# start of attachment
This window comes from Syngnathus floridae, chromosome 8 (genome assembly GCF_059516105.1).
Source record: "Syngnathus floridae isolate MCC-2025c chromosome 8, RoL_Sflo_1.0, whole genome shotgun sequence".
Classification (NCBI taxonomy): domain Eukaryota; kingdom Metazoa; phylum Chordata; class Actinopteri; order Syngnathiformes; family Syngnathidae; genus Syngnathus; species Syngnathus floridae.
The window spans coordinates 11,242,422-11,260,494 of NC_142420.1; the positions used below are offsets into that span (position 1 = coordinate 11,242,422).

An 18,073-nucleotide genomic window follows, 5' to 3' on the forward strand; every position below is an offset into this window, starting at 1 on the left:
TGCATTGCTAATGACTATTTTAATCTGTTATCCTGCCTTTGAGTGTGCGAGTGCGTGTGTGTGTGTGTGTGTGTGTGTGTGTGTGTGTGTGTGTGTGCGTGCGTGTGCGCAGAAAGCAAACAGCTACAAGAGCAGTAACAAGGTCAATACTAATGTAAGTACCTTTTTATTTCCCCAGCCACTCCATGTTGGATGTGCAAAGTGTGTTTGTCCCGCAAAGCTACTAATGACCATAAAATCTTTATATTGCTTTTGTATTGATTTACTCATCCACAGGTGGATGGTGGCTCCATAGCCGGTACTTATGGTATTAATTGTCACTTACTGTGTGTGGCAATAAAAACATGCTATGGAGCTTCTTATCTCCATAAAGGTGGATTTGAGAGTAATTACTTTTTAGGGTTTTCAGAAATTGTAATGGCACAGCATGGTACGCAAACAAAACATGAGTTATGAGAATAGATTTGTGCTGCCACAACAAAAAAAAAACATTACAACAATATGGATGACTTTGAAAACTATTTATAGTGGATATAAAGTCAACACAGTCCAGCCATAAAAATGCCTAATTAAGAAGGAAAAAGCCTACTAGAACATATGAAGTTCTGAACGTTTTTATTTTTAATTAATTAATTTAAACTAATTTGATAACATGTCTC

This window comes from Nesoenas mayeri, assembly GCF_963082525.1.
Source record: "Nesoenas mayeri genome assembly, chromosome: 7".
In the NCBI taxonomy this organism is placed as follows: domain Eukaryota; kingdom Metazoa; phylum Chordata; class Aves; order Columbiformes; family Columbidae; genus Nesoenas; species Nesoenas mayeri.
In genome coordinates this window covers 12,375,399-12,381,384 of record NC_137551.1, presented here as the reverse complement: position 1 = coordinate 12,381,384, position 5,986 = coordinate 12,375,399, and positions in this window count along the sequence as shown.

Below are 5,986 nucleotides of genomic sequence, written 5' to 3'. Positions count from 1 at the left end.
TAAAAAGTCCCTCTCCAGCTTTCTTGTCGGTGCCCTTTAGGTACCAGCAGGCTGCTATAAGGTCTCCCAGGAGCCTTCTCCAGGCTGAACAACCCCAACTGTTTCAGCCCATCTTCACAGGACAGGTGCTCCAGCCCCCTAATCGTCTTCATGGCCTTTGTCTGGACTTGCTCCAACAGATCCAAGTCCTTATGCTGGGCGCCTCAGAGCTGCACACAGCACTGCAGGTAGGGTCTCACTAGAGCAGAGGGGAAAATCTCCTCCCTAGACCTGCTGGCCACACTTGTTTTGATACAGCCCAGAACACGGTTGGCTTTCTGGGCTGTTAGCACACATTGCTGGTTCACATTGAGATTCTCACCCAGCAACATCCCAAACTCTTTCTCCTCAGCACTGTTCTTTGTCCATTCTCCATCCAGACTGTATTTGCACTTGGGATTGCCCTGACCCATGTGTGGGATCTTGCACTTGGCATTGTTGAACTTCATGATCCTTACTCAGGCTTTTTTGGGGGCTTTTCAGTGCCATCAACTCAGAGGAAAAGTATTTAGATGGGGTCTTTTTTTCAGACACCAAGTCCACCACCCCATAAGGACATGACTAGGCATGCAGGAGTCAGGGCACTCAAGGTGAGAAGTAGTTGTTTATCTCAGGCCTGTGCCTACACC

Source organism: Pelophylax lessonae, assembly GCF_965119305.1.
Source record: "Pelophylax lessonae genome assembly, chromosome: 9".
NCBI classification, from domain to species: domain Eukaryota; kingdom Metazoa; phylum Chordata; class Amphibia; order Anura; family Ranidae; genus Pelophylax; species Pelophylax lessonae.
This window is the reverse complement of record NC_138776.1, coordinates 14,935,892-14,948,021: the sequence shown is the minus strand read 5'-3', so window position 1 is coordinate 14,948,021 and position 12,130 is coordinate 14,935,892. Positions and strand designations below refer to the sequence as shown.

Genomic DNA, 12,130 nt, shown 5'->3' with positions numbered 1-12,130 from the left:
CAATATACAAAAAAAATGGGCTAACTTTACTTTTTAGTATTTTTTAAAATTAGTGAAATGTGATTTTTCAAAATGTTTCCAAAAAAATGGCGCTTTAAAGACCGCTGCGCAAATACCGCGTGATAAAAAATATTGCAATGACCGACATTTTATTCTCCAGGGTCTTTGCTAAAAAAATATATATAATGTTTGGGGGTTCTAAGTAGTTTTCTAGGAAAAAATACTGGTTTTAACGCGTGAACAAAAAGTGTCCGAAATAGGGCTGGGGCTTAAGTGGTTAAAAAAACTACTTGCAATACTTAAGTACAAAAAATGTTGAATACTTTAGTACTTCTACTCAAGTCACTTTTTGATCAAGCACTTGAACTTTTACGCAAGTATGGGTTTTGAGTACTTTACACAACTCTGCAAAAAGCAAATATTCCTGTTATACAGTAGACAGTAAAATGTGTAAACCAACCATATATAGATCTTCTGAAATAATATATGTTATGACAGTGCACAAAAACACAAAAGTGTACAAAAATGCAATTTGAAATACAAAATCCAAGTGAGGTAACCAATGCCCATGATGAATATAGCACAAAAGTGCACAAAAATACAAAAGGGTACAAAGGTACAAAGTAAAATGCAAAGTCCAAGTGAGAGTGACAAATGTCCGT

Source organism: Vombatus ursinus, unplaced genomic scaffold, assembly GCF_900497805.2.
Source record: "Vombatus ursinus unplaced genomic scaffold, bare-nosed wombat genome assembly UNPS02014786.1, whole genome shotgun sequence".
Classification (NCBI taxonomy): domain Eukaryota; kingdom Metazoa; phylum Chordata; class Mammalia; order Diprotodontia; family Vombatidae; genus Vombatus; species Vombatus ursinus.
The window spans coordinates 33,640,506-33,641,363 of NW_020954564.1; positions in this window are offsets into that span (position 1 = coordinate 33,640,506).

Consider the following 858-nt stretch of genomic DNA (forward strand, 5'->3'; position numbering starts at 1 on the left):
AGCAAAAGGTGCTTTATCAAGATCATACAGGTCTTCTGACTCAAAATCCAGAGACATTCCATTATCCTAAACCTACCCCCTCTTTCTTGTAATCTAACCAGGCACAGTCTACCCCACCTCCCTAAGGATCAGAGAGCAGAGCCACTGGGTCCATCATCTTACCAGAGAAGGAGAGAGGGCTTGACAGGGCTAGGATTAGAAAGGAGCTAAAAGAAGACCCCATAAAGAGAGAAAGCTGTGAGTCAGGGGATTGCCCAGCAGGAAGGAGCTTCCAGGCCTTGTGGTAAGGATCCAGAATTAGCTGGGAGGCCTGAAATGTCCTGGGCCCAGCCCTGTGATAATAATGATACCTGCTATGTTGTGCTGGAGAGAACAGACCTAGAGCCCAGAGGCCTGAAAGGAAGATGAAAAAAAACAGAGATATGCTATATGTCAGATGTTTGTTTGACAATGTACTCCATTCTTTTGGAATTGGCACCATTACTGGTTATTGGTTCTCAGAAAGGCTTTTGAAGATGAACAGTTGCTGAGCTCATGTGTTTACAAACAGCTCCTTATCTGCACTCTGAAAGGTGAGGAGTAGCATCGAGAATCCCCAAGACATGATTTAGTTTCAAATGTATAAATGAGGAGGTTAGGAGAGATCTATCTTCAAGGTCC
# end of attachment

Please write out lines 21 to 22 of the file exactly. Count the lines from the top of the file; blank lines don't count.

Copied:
Classification (NCBI taxonomy): domain Eukaryota; kingdom Metazoa; phylum Chordata; class Mammalia; order Diprotodontia; family Vombatidae; genus Vombatus; species Vombatus ursinus.
The window spans coordinates 33,640,506-33,641,363 of NW_020954564.1; positions in this window are offsets into that span (position 1 = coordinate 33,640,506).